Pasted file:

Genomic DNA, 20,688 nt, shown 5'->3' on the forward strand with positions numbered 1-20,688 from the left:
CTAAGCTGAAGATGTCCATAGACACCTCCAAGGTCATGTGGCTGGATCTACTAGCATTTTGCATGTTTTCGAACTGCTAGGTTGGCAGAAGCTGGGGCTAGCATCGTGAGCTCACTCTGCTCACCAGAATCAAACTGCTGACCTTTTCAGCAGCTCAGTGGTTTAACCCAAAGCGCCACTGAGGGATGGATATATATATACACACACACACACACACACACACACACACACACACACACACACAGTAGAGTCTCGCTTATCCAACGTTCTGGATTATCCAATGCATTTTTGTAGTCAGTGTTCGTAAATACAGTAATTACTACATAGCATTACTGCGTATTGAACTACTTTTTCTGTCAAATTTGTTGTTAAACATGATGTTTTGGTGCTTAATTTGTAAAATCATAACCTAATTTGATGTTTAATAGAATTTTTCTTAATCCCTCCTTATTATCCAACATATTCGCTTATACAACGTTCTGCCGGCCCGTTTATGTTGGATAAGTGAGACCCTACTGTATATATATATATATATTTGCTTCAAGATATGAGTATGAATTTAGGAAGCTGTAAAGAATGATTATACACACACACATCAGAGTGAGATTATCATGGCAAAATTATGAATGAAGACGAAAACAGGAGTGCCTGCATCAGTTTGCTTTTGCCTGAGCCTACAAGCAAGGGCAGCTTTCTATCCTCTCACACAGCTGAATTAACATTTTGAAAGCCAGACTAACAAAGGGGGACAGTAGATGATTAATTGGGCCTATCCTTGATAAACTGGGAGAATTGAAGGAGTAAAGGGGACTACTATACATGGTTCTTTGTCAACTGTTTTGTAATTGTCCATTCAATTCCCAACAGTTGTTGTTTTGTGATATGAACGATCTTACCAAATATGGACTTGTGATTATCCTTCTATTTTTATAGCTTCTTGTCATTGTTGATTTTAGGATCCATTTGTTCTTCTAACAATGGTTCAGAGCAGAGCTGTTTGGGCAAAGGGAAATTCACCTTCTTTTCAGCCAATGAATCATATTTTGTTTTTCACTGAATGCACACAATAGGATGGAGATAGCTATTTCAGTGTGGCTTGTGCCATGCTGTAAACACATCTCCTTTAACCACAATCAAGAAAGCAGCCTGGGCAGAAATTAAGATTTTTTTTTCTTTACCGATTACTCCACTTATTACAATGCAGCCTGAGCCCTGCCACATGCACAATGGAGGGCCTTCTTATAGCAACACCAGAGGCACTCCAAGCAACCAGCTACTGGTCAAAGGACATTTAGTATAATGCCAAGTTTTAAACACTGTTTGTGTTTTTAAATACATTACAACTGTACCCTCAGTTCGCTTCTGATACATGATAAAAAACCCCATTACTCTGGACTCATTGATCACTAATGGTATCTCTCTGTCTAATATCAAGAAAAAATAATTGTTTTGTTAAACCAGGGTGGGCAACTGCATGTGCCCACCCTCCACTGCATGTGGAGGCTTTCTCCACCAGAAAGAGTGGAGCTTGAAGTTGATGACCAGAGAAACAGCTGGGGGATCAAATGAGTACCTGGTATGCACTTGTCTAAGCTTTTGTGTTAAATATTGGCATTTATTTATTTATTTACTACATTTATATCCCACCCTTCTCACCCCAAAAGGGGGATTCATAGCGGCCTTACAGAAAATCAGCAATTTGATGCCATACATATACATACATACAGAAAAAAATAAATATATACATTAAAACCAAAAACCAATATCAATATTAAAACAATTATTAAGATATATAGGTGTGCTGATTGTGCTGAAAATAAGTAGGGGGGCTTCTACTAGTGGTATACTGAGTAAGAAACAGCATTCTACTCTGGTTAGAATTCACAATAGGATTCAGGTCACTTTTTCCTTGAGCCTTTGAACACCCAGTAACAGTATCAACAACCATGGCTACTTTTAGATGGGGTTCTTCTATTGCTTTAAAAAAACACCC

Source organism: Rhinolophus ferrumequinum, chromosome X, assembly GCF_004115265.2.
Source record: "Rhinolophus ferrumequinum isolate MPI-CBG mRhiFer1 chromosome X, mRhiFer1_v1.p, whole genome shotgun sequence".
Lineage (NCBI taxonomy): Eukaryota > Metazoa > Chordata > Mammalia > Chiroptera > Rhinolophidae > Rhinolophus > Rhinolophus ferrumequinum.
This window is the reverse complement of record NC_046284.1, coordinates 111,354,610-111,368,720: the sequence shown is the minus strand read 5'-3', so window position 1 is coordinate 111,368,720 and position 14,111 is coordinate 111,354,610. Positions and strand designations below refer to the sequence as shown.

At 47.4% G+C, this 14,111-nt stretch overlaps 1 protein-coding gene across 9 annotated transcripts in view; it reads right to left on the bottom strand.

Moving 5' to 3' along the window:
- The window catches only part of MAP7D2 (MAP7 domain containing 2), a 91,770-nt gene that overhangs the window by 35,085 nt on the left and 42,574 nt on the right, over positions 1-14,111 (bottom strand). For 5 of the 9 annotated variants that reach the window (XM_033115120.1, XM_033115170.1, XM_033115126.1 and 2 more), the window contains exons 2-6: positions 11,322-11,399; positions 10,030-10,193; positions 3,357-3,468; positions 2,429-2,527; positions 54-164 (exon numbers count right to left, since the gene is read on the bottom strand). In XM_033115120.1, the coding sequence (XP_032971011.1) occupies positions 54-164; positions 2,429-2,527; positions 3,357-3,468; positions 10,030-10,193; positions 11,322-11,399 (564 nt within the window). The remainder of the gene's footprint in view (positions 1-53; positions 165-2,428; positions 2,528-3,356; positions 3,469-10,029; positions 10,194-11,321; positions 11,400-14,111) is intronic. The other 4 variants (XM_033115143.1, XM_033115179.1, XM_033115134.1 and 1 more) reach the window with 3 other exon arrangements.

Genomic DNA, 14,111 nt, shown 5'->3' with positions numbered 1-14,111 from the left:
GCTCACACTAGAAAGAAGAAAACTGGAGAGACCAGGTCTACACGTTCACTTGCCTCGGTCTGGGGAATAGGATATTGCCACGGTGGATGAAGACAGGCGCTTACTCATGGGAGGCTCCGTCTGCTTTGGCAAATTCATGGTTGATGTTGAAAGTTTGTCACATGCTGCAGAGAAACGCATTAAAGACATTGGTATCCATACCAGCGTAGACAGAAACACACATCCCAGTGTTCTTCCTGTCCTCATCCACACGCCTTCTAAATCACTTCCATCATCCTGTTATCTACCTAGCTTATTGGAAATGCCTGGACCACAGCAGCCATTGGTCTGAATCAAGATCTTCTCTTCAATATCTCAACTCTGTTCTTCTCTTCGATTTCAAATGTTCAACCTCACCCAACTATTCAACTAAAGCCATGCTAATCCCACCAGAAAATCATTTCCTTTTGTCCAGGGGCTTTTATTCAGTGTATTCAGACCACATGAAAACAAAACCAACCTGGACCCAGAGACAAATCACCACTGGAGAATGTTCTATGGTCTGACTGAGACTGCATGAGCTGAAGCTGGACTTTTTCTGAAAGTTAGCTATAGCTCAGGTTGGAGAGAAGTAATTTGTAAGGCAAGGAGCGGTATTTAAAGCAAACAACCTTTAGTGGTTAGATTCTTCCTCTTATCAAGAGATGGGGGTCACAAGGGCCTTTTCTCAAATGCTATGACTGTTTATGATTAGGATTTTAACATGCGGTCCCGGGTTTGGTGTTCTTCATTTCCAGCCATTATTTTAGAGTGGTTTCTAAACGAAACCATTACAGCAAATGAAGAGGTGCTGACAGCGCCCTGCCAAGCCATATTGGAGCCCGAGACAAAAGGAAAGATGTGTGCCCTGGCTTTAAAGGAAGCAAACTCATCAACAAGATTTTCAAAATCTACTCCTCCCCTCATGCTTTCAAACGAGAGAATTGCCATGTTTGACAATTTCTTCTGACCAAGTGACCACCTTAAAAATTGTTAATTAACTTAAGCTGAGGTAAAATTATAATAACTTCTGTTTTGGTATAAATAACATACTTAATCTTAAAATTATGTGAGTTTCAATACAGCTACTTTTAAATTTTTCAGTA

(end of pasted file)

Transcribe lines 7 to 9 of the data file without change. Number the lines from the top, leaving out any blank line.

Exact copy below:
At 47.4% G+C, this 14,111-nt stretch overlaps 1 protein-coding gene across 9 annotated transcripts in view; it reads right to left on the bottom strand.

Moving 5' to 3' along the window:
- The window catches only part of MAP7D2 (MAP7 domain containing 2), a 91,770-nt gene that overhangs the window by 35,085 nt on the left and 42,574 nt on the right, over positions 1-14,111 (bottom strand). For 5 of the 9 annotated variants that reach the window (XM_033115120.1, XM_033115170.1, XM_033115126.1 and 2 more), the window contains exons 2-6: positions 11,322-11,399; positions 10,030-10,193; positions 3,357-3,468; positions 2,429-2,527; positions 54-164 (exon numbers count right to left, since the gene is read on the bottom strand). In XM_033115120.1, the coding sequence (XP_032971011.1) occupies positions 54-164; positions 2,429-2,527; positions 3,357-3,468; positions 10,030-10,193; positions 11,322-11,399 (564 nt within the window). The remainder of the gene's footprint in view (positions 1-53; positions 165-2,428; positions 2,528-3,356; positions 3,469-10,029; positions 10,194-11,321; positions 11,400-14,111) is intronic. The other 4 variants (XM_033115143.1, XM_033115179.1, XM_033115134.1 and 1 more) reach the window with 3 other exon arrangements.